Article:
Mayor Bill de Blasio announcing his 2016 executive budget at City Hall on May 7. | DEMETRIUS FREEMAN/ MAYOR PHOTOGRAPHY OFFICE
Cuts in the city’s preliminary budget to the two city agencies most likely to contribute resources to a plan to substantially reduce new HIV infections in New York were only partially restored in the proposed executive budget.
“We are officially in a recovery,” said Mayor Bill de Blasio during the presentation of his executive budget at City Hall on May 7. “It has not been a recovery for many New Yorkers.”
The $78.3 billion budget for the fiscal year that begins on July 1 is down from the $79.6 billion budget for the current fiscal year. The city is predicting a slowing in total tax revenue in 2016 over 2015 and its tax base has shrunk. While the number of employed New Yorkers has gone up from 2009 through 2014, 66 percent of the new jobs created during that time were low wage. The city is also contending with continued reductions in state and federal aid.
Fewer dollars for Human Resources Administration, which oversees HIV/ AIDS Services Administration, and department of health
“The New York City economy has been growing, but it has been growing slowly,” de Blasio said, adding that another downturn in the city’s economy could be on the horizon.
“I see so many indicators that a turn could come at any time,” he said. “If problems occur, we do not expect anyone to come and save us.”
This means cuts for the Department of Health and Mental Hygiene (DOHMH) and the Human Resources Administration (HRA).
In the preliminary budget, which was released on February 9, the DOHMH budget went from $1.760 billion in the current fiscal year to $1.708 billion in the 2016 fiscal year. The executive budget has that agency’s budget at $1.728 billion. HRA’s budget was cut from $10.472 billion to $10.334 billion from 2015 to 2016 in the February document. The executive budget funded HRA at $10.430 in 2016.
The DOHMH funds most of the city’s HIV prevention efforts. The HIV/ AIDS Services Administration (HASA) is the HRA unit that links people with AIDS to benefit programs, such as housing support, Medicaid, food stamps, and transportation assistance.
Leading AIDS groups, notably Housing Works and the Treatment Action Group, conceived of a plan to reduce new HIV infections from the current roughly 3,000 annually statewide to 750 a year by 2020. Governor Andrew Cuomo and de Blasio have endorsed the plan. With over 90 percent of the new HIV diagnoses in New York occurring in New York City, the plan will only succeed with the city’s support.
In the state budget for the fiscal year that began on April 1, Cuomo included only $10 million for the plan to fund programs at the AIDS Institute, which is part of the state health department. Advocates were looking for in excess of $100 million as a down payment on the plan. In its response to de Blasio’s preliminary budget, the City Council asked for $9.7 million to fund components of the plan at the DOHMH. That cash was not in the executive budget.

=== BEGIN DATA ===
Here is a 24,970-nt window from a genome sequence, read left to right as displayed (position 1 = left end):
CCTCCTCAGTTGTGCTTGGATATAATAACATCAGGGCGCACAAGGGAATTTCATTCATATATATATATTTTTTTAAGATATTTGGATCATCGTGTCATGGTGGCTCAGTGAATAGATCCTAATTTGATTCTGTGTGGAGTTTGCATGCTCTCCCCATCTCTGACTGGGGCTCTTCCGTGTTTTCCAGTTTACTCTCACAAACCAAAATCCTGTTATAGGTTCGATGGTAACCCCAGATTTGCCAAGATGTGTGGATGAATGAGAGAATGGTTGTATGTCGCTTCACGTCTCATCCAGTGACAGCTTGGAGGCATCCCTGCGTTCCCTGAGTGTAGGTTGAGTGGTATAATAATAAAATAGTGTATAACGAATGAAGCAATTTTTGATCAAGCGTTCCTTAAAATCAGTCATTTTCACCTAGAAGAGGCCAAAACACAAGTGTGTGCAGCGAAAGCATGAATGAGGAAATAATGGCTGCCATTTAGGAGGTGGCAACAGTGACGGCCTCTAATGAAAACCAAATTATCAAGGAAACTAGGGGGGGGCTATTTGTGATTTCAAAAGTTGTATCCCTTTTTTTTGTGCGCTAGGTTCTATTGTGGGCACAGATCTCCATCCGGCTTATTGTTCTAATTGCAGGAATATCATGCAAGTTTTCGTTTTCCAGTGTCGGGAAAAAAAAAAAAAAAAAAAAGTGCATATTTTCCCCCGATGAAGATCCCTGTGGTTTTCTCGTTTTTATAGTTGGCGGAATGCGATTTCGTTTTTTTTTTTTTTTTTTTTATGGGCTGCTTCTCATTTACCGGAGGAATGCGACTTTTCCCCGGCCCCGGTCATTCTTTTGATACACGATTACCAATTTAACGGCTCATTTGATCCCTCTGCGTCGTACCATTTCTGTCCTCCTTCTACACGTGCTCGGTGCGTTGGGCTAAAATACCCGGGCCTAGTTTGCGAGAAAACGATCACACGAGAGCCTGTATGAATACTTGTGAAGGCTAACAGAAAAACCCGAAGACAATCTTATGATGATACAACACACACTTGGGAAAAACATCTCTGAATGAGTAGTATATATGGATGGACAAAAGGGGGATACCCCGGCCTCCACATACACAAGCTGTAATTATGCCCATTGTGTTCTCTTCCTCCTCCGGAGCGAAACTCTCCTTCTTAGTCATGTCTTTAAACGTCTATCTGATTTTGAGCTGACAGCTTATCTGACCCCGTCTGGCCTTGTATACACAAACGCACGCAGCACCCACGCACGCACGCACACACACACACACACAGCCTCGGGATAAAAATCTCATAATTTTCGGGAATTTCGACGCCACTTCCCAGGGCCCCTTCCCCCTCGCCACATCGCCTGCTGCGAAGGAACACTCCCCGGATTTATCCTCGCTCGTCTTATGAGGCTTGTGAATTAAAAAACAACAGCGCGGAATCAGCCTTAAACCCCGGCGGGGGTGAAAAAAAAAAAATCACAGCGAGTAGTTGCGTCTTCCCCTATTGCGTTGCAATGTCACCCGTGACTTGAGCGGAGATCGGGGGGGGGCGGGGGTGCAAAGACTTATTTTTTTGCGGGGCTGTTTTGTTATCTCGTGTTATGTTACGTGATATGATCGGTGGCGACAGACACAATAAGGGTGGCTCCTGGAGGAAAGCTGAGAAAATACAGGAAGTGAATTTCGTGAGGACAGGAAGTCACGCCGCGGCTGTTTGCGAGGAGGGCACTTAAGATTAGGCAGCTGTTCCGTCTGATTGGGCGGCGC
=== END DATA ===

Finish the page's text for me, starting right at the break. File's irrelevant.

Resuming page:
The executive budget did include $4.7 million to increase the number of shelter beds for runaway and homeless youth from 353 to 453. The 100 additional beds will serve LGBT youth, according to the mayor’s office which specifically brought this one budget item to Gay City News’ attention.
Anticipating gaps in future city budgets, de Blasio set aside $1.0 billon as a reserve fund and the budget put $2.6 billion in trust to pay for future retiree health benefits for city employees. City Hall also created a $500 million reserve fund that will allow it to continue paying for capital projects, such as new housing and school construction, when dollars for those projects fluctuate.
The executive budget did have hundreds of millions of dollars in new funding for school programs, homelessness, and 24-hour, seven-day ferry service to Staten Island. It also had $36.4 million for anti-violence efforts in city jails and $1.8 million for technology called SHOTSPOTTER that is used by police to identify the location of gunshots.
Any effort to get more money from the city to fund the plan to end AIDS will now be negotiated between the City Council, advocates, and City Hall.
“I think that overall, it’s a progressive budget,” said Daniel Dromm, an out gay city councilmember who represents part of Queens. “Much of it still needs to be negotiated. Any of the items that we didn’t see in the executive budget, we’ll have to fight for.”
City Councilmember Corey Johnson, who represents Chelsea and Hell’s Kitchen and is gay, praised the mayor for including funding for new shelter beds for homeless LGBT youth. He thought the funding for HIV programs could be found.
“I feel that our chances are good,” he said. “There’s a good possibility of our getting it done.”